With little fanfare, Apple has created the world’s largest, most profitable game platform in the iPhone and iPad. Meanwhile, sales of standalone game consoles have taken a turn from bad to worse. What’s going on is nothing short of a quiet revolution.
Quiet. A Death Is Happening
While most of the hard core console gamers were predicting Microsoft’s Xbox would rule the digital game landscape and crush Nintendo’s Wii and Sony’s PlayStation, Apple’s iPhone began the next generation of games.
Games as in handheld games, mobile games, inexpensive games, and games to be played everywhere– iPhone to Apple TV.
Meanwhile, Microsoft launched the third generation of the Xbox, called it the Xbox One, and anointed it as the new king of the living room.
The Xbox One is a multi-purpose device that lives as game console, a television tuner, and a cable box, wrapped up in the highly touted Kinect package.
Microsoft On Top
Sounds like a winner, right? The only problem is that the entire industry is changing so fast that Microsoft didn’t notice. Yes, some games may remain in the living room, but they’re also moving from a dedicated console to the individual handheld device (which, thanks to Apple TV, can also be displayed on the big screen).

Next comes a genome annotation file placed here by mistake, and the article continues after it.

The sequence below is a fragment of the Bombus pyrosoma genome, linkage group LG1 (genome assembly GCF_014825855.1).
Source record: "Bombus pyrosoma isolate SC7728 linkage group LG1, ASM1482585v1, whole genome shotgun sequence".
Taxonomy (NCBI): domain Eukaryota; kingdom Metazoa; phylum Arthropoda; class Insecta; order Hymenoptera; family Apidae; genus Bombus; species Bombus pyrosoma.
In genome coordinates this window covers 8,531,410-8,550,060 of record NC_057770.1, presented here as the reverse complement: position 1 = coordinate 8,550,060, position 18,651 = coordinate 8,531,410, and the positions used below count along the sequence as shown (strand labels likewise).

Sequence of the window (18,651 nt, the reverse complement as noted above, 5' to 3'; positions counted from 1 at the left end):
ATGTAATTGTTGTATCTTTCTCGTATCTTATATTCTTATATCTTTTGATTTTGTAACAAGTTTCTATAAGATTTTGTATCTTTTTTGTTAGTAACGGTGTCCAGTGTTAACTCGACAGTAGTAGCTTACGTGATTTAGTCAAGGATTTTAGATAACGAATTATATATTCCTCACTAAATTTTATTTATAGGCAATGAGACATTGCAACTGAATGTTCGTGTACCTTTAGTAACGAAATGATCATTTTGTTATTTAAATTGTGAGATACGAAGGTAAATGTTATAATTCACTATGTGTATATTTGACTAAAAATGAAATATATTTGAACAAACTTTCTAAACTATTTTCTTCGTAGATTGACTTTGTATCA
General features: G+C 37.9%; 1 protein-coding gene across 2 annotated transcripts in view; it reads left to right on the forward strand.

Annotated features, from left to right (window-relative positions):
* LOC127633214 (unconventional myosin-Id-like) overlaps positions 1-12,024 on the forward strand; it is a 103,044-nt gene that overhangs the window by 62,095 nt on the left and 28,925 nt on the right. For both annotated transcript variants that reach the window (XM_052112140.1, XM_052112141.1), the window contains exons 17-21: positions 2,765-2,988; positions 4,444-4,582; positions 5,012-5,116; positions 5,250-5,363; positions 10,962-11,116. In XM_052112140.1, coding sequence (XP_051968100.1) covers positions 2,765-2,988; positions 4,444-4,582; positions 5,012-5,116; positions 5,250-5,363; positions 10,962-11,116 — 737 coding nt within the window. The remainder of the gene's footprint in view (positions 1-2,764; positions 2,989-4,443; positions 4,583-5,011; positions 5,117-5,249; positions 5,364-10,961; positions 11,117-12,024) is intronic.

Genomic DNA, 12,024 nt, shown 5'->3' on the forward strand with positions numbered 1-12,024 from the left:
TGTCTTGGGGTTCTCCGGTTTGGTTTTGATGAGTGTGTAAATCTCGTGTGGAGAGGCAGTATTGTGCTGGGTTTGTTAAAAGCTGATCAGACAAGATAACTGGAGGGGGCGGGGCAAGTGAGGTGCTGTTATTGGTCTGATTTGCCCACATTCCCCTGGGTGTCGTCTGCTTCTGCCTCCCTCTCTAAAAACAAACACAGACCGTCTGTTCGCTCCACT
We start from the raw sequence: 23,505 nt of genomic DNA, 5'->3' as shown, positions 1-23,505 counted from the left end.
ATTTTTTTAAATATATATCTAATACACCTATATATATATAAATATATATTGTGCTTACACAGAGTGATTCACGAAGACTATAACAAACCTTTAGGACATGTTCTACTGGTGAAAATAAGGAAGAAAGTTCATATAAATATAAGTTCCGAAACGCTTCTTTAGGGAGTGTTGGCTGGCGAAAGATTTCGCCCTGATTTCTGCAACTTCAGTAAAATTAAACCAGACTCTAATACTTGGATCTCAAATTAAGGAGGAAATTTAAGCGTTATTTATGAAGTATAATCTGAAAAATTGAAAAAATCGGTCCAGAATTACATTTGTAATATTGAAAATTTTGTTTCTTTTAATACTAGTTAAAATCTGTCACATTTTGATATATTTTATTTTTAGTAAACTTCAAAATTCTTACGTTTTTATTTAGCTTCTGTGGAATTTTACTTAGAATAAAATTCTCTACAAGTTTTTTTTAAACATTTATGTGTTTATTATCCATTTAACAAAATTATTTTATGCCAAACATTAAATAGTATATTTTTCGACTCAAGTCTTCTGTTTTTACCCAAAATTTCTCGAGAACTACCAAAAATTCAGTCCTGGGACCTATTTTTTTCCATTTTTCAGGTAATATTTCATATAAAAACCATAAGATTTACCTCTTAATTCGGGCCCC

The male species of the MacKenzie household grew up with game consoles. You name it, we’ve got it sitting in a closet gathering dust. Xbox 360. Nintendo Wii. Sony PlayStation. And a few devices with so much dust the name Atari on the front is nearly obscured.
Is Microsoft’s latest attempt to dominate the living room too little and too late? Yeah, probably.
The Punch That Kills
What Apple did with the iPhone (and now being copied by Android games and devices) was create a highly capable, multi-tasking platform for games (and apps and phone and camera and internet access) with feature rich game action and shockingly low prices per game.
That punch is killing the standalone game console business just as Microsoft made it to the top of a an empire about to be crushed. Look at all the games on your iPhone. Then look at how Apple views the living room conquest vs. how Microsoft views it.
Apple’s view of games is iPhone and iPad, each a multi-purpose mobile device which connects to the diminutive Apple TV which connects to whatever TV screen you choose. Ultimate portability, great value.
Microsoft’s new view of games is a big black box, a dedicated (and black) game console, and a black Kinect device with some decent gee whiz factor (I like the Kinect) to wrap it all together.
The game industry is changing so fast that Microsoft has yet to figure out where the puck is, let alone where it will be.